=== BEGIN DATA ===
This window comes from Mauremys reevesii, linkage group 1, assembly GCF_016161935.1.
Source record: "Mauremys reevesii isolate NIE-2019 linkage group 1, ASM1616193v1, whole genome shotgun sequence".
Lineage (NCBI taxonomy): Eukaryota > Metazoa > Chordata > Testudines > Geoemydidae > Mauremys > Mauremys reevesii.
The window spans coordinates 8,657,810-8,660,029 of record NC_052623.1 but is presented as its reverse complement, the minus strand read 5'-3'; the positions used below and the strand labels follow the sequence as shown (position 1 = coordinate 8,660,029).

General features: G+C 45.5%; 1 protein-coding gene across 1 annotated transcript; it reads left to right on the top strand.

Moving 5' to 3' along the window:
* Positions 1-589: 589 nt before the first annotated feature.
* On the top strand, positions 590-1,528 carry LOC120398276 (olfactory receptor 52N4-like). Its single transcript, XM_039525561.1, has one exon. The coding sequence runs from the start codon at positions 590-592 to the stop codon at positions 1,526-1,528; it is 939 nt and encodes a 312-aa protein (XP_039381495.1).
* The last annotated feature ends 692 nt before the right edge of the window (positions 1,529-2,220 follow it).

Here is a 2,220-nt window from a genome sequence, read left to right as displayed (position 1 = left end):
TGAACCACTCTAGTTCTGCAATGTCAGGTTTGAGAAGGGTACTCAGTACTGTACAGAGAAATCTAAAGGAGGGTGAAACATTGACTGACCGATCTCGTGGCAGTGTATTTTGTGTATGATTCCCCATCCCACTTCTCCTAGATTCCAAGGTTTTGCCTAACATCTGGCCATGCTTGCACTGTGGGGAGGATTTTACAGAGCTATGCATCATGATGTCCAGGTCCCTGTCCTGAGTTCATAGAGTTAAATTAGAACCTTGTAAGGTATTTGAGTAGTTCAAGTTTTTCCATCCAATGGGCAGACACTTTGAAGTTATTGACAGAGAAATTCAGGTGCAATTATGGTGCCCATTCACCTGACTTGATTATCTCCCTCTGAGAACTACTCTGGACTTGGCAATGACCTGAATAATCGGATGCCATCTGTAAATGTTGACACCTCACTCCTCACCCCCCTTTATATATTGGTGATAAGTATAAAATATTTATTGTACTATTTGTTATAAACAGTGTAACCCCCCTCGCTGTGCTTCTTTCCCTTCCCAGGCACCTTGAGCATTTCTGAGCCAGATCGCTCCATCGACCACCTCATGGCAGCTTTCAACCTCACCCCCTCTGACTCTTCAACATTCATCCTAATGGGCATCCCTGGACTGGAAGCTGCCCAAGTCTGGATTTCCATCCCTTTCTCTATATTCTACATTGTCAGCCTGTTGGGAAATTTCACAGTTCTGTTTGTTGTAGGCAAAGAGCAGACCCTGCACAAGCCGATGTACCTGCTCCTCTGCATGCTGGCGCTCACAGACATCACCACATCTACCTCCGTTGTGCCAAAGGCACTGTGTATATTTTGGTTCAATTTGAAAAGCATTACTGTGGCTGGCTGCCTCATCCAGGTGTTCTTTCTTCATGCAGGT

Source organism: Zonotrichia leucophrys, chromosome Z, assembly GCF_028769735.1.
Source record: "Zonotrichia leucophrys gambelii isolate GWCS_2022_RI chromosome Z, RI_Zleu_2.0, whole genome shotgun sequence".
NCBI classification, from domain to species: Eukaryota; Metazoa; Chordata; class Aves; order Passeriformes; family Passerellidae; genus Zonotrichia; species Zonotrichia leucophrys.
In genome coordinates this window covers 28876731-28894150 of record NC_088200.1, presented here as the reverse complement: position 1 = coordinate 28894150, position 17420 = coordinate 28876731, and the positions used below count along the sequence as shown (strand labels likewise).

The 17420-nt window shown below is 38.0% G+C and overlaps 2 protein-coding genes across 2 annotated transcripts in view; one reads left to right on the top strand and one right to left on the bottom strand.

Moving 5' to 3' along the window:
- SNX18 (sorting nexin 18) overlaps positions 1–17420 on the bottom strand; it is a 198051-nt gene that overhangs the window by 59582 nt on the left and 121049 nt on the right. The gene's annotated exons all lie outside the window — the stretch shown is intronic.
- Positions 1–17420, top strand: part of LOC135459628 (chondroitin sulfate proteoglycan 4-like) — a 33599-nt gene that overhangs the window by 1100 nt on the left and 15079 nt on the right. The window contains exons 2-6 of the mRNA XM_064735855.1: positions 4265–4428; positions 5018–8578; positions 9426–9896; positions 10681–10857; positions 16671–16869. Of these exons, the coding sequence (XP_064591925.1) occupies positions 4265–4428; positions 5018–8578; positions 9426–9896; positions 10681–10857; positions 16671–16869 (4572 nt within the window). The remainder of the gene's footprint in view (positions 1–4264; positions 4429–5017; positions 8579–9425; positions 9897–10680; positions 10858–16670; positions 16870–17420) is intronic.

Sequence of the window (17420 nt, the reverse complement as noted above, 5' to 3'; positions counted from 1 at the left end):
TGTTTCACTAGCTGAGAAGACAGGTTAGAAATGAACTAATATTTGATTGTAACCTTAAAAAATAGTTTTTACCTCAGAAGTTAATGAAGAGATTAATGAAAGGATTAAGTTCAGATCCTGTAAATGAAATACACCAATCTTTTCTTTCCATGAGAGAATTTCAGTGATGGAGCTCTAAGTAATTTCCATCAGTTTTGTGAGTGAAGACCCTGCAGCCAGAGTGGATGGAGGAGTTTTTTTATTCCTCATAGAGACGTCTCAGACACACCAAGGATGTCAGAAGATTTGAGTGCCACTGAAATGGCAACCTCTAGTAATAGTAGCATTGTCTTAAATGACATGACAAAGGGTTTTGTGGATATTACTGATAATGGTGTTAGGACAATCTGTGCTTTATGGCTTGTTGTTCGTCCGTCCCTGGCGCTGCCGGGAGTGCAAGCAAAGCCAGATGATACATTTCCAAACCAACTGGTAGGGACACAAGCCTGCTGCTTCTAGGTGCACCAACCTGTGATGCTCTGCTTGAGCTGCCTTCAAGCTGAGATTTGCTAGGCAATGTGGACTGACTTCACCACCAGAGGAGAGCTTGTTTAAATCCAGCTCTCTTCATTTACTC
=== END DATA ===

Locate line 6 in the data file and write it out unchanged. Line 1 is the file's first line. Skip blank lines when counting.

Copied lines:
Moving 5' to 3' along the window: